The NCA took over the halls of the endangered, opposition-controlled congress on August 1 and decreed itself superior to all other branches of government. The decree also bars anti-government lawmakers in congress from taking any action that would interfere with the laws passed by the newly installed assembly, Delcy Rodriguez, the super-body’s leader, declared to unanimous approval.
“We are not threatening anyone,” said Aristobulo Isturiz, the constitutional assembly’s first vice president. “We are looking for ways to coexist.” But since its installation, the assembly has ousted the nation’s outspoken chief prosecutor, established a “truth commission” expected to target Maduro’s foes and passed decrees pledging “support and solidarity” with the unpopular President.
Since the disputed election, security forces have stepped up their presence. A recent report from the UN human rights commissioner has warned of “widespread and systematic use” of excessive force, arbitrary detention and other rights violations against demonstrators.
Opposition lawmakers said they were barred from entering the gold-domed legislative palace after security forces led by Rodriguez broke into congress late last Monday. “This government invades the spaces that it is not capable of legitimately winning,” Stalin Gonzalez, an opposition lawmaker, wrote on Twitter of the assembly’s takeover of the chamber, the opposition has controlled since winning 2015 elections.
Before the assembly met, Venezuela’s pro-government Supreme Court sentenced a Caracas-area mayor at the centre of recent protests to 15 months in prison for not following an order to remove barricades set up during anti-government demonstrations. Ramon Muchacho is the fourth opposition mayor ordered arrested by the high court in the past three weeks. The court also ordered an investigation into another prominent Caracas-area mayor, David Smolansky, for the same alleged crimes.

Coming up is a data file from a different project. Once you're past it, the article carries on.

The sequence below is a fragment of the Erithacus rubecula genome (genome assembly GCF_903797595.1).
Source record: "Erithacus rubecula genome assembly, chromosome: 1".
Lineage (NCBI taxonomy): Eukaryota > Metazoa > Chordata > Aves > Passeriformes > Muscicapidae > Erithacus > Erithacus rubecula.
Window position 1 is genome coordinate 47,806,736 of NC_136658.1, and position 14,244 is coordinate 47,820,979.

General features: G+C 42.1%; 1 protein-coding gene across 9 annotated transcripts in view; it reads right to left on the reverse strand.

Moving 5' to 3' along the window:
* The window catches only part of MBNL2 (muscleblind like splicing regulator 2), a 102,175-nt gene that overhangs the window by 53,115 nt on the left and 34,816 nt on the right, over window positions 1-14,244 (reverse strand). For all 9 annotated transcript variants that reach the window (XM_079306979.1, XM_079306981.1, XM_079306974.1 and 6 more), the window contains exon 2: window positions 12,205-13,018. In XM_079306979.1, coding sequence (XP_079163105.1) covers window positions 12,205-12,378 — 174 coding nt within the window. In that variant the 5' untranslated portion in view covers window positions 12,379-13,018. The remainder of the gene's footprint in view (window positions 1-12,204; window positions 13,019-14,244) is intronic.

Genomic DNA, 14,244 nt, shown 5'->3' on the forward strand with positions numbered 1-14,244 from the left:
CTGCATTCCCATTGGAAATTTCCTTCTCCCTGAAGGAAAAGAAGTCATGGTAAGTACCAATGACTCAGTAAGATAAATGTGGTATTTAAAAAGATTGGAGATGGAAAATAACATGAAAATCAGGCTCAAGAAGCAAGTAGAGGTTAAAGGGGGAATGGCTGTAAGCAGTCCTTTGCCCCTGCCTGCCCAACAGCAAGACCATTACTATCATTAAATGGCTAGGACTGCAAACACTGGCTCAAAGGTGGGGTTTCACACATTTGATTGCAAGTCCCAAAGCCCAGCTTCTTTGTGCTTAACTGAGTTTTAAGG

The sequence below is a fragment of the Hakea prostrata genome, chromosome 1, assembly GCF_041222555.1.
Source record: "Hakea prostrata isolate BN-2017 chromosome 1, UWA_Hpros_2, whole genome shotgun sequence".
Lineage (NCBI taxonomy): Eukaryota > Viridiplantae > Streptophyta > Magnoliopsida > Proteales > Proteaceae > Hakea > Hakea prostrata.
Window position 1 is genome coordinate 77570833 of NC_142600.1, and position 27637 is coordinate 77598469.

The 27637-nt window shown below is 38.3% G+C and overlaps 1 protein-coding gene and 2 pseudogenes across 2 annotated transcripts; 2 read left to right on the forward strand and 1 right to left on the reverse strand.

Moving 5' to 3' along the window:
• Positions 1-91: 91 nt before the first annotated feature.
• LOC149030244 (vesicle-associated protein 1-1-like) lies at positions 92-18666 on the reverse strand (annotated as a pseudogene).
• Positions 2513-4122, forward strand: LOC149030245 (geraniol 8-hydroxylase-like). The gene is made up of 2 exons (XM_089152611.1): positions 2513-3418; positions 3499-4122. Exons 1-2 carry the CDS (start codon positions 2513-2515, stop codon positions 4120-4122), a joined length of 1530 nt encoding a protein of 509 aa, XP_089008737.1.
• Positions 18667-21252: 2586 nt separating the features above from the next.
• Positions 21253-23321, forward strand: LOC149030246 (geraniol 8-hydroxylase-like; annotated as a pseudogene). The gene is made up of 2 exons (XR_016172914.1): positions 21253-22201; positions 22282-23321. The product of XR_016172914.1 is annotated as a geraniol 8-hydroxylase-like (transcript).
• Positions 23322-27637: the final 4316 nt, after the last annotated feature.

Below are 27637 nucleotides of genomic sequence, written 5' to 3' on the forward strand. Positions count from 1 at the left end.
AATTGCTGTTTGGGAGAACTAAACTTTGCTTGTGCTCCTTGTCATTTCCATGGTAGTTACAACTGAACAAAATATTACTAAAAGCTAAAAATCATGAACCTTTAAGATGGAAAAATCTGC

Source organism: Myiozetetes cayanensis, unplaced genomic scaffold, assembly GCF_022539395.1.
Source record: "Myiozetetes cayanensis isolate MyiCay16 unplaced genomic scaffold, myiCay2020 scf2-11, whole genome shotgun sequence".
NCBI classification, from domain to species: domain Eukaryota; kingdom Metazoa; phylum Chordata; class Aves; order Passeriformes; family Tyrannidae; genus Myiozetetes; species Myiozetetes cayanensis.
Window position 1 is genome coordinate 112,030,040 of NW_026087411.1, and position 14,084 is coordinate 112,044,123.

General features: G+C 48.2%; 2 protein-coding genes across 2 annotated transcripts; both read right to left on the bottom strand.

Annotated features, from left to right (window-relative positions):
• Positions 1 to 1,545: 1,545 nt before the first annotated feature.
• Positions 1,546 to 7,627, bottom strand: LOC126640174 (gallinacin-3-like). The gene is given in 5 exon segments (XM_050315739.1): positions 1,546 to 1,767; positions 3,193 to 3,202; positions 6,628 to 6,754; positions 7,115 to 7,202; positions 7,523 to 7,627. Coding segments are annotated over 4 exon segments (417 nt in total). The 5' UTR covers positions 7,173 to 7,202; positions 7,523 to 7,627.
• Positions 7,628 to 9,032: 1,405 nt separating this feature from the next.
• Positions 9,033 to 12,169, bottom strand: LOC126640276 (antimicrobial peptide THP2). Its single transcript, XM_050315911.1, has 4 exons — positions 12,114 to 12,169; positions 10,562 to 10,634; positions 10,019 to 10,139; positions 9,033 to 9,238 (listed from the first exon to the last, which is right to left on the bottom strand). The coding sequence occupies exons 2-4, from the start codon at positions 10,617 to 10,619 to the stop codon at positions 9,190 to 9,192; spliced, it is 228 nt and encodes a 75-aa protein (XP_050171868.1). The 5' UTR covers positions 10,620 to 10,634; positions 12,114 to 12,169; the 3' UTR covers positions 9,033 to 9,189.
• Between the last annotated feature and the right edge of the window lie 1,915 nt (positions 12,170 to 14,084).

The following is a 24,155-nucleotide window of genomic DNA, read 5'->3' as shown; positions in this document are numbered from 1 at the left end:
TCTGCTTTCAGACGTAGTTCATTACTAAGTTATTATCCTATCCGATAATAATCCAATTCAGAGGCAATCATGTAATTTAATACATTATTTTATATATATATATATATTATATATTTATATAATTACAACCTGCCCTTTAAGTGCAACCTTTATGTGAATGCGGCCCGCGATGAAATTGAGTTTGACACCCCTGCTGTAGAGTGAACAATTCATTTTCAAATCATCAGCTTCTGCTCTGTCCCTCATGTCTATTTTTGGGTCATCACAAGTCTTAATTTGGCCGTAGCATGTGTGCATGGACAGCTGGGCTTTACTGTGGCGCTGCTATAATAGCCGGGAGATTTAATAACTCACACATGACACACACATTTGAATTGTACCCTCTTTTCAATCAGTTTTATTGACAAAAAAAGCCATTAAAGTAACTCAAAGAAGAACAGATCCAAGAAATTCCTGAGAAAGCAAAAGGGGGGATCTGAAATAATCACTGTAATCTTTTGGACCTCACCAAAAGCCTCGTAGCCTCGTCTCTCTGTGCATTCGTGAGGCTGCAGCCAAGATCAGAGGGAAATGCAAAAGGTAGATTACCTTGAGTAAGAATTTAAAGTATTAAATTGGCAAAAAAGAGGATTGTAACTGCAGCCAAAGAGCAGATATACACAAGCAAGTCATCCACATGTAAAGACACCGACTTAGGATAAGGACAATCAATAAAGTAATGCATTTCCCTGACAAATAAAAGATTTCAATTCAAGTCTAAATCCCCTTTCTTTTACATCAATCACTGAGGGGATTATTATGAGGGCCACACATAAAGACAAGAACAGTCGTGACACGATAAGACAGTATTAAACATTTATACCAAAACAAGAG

Opposition lawmakers have vowed to hold onto their only government foothold — the country’s single-chamber congress — despite threats from the constitutional assembly to strip them of any authority and lock up key leaders. Lawmakers have voted unanimously not to recognise any of the new super-body’s decrees.
Now at a crossroads, opposition parties are facing a rapidly approaching deadline to decide whether to take part in regional elections scheduled for December. The National Electoral Council announced that the nation’s largest opposition coalition was barred from entering candidates in seven of Venezuela’s 23 States, citing ongoing court proceedings. In recent years, the government has also taken action prohibiting high-profile opposition leaders from running.
While Maduro’s popular support is estimated to be no higher than 20 per cent, some opposition leaders are sceptical of running in regional elections they fear could be rigged. It’s a scenario where hope is running thin.